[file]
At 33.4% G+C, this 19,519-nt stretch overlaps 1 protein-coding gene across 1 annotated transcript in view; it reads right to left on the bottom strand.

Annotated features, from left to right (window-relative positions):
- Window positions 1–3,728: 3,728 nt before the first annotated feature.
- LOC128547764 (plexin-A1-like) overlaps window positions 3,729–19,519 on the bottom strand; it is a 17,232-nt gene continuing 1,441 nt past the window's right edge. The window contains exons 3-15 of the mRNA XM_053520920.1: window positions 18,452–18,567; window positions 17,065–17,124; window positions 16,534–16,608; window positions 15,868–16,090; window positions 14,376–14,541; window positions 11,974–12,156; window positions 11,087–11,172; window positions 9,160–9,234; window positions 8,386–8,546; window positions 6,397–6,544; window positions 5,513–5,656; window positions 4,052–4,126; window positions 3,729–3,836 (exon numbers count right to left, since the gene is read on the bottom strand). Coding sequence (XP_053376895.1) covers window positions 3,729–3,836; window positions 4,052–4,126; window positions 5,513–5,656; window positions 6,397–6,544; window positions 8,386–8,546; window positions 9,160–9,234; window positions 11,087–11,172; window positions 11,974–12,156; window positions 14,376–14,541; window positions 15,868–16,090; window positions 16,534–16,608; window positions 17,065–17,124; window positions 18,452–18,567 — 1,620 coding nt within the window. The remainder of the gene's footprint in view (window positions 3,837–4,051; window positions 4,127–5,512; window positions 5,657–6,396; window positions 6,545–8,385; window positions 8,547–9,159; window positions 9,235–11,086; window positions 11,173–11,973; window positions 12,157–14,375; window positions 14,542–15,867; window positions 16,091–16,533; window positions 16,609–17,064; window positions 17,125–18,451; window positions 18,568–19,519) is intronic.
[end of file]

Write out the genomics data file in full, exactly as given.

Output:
At 33.4% G+C, this 19,519-nt stretch overlaps 1 protein-coding gene across 1 annotated transcript in view; it reads right to left on the bottom strand.

Annotated features, from left to right (window-relative positions):
- Window positions 1–3,728: 3,728 nt before the first annotated feature.
- LOC128547764 (plexin-A1-like) overlaps window positions 3,729–19,519 on the bottom strand; it is a 17,232-nt gene continuing 1,441 nt past the window's right edge. The window contains exons 3-15 of the mRNA XM_053520920.1: window positions 18,452–18,567; window positions 17,065–17,124; window positions 16,534–16,608; window positions 15,868–16,090; window positions 14,376–14,541; window positions 11,974–12,156; window positions 11,087–11,172; window positions 9,160–9,234; window positions 8,386–8,546; window positions 6,397–6,544; window positions 5,513–5,656; window positions 4,052–4,126; window positions 3,729–3,836 (exon numbers count right to left, since the gene is read on the bottom strand). Coding sequence (XP_053376895.1) covers window positions 3,729–3,836; window positions 4,052–4,126; window positions 5,513–5,656; window positions 6,397–6,544; window positions 8,386–8,546; window positions 9,160–9,234; window positions 11,087–11,172; window positions 11,974–12,156; window positions 14,376–14,541; window positions 15,868–16,090; window positions 16,534–16,608; window positions 17,065–17,124; window positions 18,452–18,567 — 1,620 coding nt within the window. The remainder of the gene's footprint in view (window positions 3,837–4,051; window positions 4,127–5,512; window positions 5,657–6,396; window positions 6,545–8,385; window positions 8,547–9,159; window positions 9,235–11,086; window positions 11,173–11,973; window positions 12,157–14,375; window positions 14,542–15,867; window positions 16,091–16,533; window positions 16,609–17,064; window positions 17,125–18,451; window positions 18,568–19,519) is intronic.